Though I cannot predict what I shall be able to do, I hope to make a few sketches with perhaps something human in them…
The Letters of Vincent van Gogh – 4 September 1880 (page 82)
The recent revelations about the rediscovered gun, which the van Gogh Museum in Amsterdam thinks has an 80% chance of being the one with which he allegedly killed himself, and about van Gogh’s ear (about 20 days to go for this BBC iPlayer programme), as well as the recent Guardian long-read article by Jonathan Jones on the latest exhibition of his work in Amsterdam, made it inevitable I would decide to republish my blog sequence of last year, which attempted to capture my complex and powerful responses to his work. This is the third of five posts scheduled to come out each day this week.
The Paintings At Last
This now brings me to what these posts have to deal with at some point: the art itself and its impact on the mind.
What is my response to his paintings?
I’ll need to fess up to other influences than his letters before tackling my own raw responses on that day in the museum when I stood before the unmediated art – not photographs in a book, not a commentary by a critic, not a documentary however well-informed.
There’s Schama for a start. His book, Power of Art, was a retirement gift. It’s been on my shelves since 2008. I don’t read books like this cover-to-cover. I dip into them when the mood overtakes me. Van Gogh, Caravaggio and Rembrandt were early reads. This is his take on Tree Roots & Trunks (1890, and probably Van Gogh’s last painting, taken to be unfinished – the picture is scanned, as are all the other paintings throughout, from the Taschen book, page 693, and the quote is from Schama, page 346):
[This] may well be another view from inside Vincent’s hectic brain: all knots and strangling thickets, knobbly growths, bolting ganglia, claw-like forms, and pincers the look more skeletal than botanical . . . . . But this amazing painting – one of the very greatest (and least noticed) masterpieces from the founding moment of modernism – is yet another experiment in the independent vitality of painted line and colour, as well as the uncontainable force of nature.
You get the drift.
Interestingly, when an art therapy friend of mine and I compared notes after seeing the documentary Vincent van Gogh: a new way of seeing, we both felt this painting, which featured strongly in the film, carried a sense that he was trying to go back to his roots in order to refresh his vision of what he was doing. There is though something both menacing and incoherent about it when seen in its original that is somehow lost in reproduction. This is partly because of its size, which is almost exactly the same as the huge canvas of Wheatfield with Crows. You feel as though you are about to get lost in the tangle of it all, painted as it is on a canvas that would do justice to a jungle.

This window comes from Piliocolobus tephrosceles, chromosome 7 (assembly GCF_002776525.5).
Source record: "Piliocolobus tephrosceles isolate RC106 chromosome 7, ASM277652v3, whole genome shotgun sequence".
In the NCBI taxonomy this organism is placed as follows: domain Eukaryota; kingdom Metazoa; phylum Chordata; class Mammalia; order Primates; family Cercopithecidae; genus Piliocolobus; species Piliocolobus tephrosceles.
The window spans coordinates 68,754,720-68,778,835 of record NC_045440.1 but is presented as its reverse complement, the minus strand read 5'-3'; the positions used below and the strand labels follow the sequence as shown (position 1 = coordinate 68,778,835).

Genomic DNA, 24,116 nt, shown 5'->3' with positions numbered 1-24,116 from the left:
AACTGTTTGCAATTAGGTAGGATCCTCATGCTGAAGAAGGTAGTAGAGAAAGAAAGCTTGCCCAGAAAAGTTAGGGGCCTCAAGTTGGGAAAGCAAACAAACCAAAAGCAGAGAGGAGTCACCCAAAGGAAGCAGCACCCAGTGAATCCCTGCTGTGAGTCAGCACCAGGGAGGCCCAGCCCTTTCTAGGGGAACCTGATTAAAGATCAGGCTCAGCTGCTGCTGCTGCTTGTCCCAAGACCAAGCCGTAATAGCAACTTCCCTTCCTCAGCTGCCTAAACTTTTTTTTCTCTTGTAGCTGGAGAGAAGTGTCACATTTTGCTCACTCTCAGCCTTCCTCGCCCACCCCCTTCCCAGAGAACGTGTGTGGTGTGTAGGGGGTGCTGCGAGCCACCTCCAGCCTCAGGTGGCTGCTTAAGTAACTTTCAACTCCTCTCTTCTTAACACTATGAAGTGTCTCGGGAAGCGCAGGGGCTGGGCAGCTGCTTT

The Taschen Edition, which I really like as well, is equally confident of its position. At the start of their book they choose to discuss his paintings of two chairs – his own and Gauguin’s while he stayed with him (pages 7-8):
The two paintings are his statement of the friendship of two artists. His own chair, simple and none too comfortable, with his dearly-loved pipe lying on it, stands for the artist himself. It is meant just as metaphorically as the more elegant, comfortable armchair where Gauguin liked to settle. Everyday things, purely functional objects, acquire a symbolic power. The eye of love sees the mere thing as representing the man who uses it quite matter-of-factly. We may well be tempted to recall the pictorial tradition that provided van Gogh with his earliest artistic impressions. . . . . . Van Gogh’s unoccupied chairs pay respect to a tendency to avoid representation of the human figure. Gauguin is there, sitting in his armchair, even if we cannot see him – according to this formula.
This is a more knowing art-scholar take on the paintings, though they certainly agree with Schama’s sense of van Gogh as a founder of modernism, though their reasons are very much their own (page 698):
[H]e wanted to pave the way for . . . . that societal power which he was convinced lay with the common people.
It is this that makes van Gogh the forerunner par excellence of Modernism, or at any rate of the Modernist avant-garde.
We will be coming back to his ideas about the role of art in society. They seem to me to include but go beyond simply being a positive social influence.
I can’t compete with either Schama’s panache or Walther and Metzger’s confident expertise. I have to find a way of stepping back from his breathless and their measured perspectives.
There’s no way either I can attempt to capture and record here my responses to the approximately 200 images housed in the van Gogh museum in Amsterdam, so I have decided to focus on four paintings only. I realise from what van Gogh wrote in his letters that he saw his paintings as best experienced in groups – sunflowers, rooms and furniture, portraits, blossoms, cornfields and so on. However, that would further complicate a task I think is a bit too ambitious as it is.
Anyway, I’ll take a deep breath and plunge into the paintings I’ve chosen to focus on which are:
- Harvest at La Crau (1888 – page 347);
- Blossoming Almond Tree (February 1890 – page 615).
- Cypresses and Two Women (February 1890 – page 619);
- Vase with Irises against a Yellow Background (May 1890 – page 622).